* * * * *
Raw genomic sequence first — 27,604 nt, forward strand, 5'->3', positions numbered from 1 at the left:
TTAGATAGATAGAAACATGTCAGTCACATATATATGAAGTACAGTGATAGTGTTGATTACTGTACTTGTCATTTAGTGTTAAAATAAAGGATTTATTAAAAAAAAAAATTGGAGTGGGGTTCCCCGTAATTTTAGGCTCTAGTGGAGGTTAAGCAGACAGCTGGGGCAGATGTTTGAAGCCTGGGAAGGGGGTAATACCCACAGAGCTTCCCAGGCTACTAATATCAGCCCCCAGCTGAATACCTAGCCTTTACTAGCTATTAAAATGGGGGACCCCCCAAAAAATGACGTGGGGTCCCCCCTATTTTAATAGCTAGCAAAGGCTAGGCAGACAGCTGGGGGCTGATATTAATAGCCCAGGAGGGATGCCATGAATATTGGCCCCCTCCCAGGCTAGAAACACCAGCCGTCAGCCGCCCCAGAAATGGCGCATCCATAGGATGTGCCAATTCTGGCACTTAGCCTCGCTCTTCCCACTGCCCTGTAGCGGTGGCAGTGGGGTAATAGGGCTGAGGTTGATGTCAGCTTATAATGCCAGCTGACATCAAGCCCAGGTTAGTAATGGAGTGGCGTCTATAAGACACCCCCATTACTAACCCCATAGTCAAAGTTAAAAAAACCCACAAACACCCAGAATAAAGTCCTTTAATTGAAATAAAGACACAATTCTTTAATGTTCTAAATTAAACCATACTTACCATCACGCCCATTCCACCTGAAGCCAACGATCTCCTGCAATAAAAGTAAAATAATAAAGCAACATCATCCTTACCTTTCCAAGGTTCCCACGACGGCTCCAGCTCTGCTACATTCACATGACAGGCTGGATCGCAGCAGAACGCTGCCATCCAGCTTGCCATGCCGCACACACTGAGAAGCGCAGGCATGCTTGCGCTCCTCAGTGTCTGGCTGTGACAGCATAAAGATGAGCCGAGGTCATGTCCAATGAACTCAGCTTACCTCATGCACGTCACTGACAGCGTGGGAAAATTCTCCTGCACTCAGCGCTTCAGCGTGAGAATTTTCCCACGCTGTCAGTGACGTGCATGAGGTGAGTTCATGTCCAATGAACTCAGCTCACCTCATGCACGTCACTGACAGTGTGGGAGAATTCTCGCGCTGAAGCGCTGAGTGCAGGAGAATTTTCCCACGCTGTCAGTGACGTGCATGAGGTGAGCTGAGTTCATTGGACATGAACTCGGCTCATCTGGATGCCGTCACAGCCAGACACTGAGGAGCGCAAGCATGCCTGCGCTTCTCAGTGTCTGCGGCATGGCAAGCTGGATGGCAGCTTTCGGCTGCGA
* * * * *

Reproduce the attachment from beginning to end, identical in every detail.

Raw genomic sequence first — 27,604 nt, forward strand, 5'->3', positions numbered from 1 at the left:
TTAGATAGATAGAAACATGTCAGTCACATATATATGAAGTACAGTGATAGTGTTGATTACTGTACTTGTCATTTAGTGTTAAAATAAAGGATTTATTAAAAAAAAAAATTGGAGTGGGGTTCCCCGTAATTTTAGGCTCTAGTGGAGGTTAAGCAGACAGCTGGGGCAGATGTTTGAAGCCTGGGAAGGGGGTAATACCCACAGAGCTTCCCAGGCTACTAATATCAGCCCCCAGCTGAATACCTAGCCTTTACTAGCTATTAAAATGGGGGACCCCCCAAAAAATGACGTGGGGTCCCCCCTATTTTAATAGCTAGCAAAGGCTAGGCAGACAGCTGGGGGCTGATATTAATAGCCCAGGAGGGATGCCATGAATATTGGCCCCCTCCCAGGCTAGAAACACCAGCCGTCAGCCGCCCCAGAAATGGCGCATCCATAGGATGTGCCAATTCTGGCACTTAGCCTCGCTCTTCCCACTGCCCTGTAGCGGTGGCAGTGGGGTAATAGGGCTGAGGTTGATGTCAGCTTATAATGCCAGCTGACATCAAGCCCAGGTTAGTAATGGAGTGGCGTCTATAAGACACCCCCATTACTAACCCCATAGTCAAAGTTAAAAAAACCCACAAACACCCAGAATAAAGTCCTTTAATTGAAATAAAGACACAATTCTTTAATGTTCTAAATTAAACCATACTTACCATCACGCCCATTCCACCTGAAGCCAACGATCTCCTGCAATAAAAGTAAAATAATAAAGCAACATCATCCTTACCTTTCCAAGGTTCCCACGACGGCTCCAGCTCTGCTACATTCACATGACAGGCTGGATCGCAGCAGAACGCTGCCATCCAGCTTGCCATGCCGCACACACTGAGAAGCGCAGGCATGCTTGCGCTCCTCAGTGTCTGGCTGTGACAGCATAAAGATGAGCCGAGGTCATGTCCAATGAACTCAGCTTACCTCATGCACGTCACTGACAGCGTGGGAAAATTCTCCTGCACTCAGCGCTTCAGCGTGAGAATTTTCCCACGCTGTCAGTGACGTGCATGAGGTGAGTTCATGTCCAATGAACTCAGCTCACCTCATGCACGTCACTGACAGTGTGGGAGAATTCTCGCGCTGAAGCGCTGAGTGCAGGAGAATTTTCCCACGCTGTCAGTGACGTGCATGAGGTGAGCTGAGTTCATTGGACATGAACTCGGCTCATCTGGATGCCGTCACAGCCAGACACTGAGGAGCGCAAGCATGCCTGCGCTTCTCAGTGTCTGCGGCATGGCAAGCTGGATGGCAGCTTTCGGCTGCGA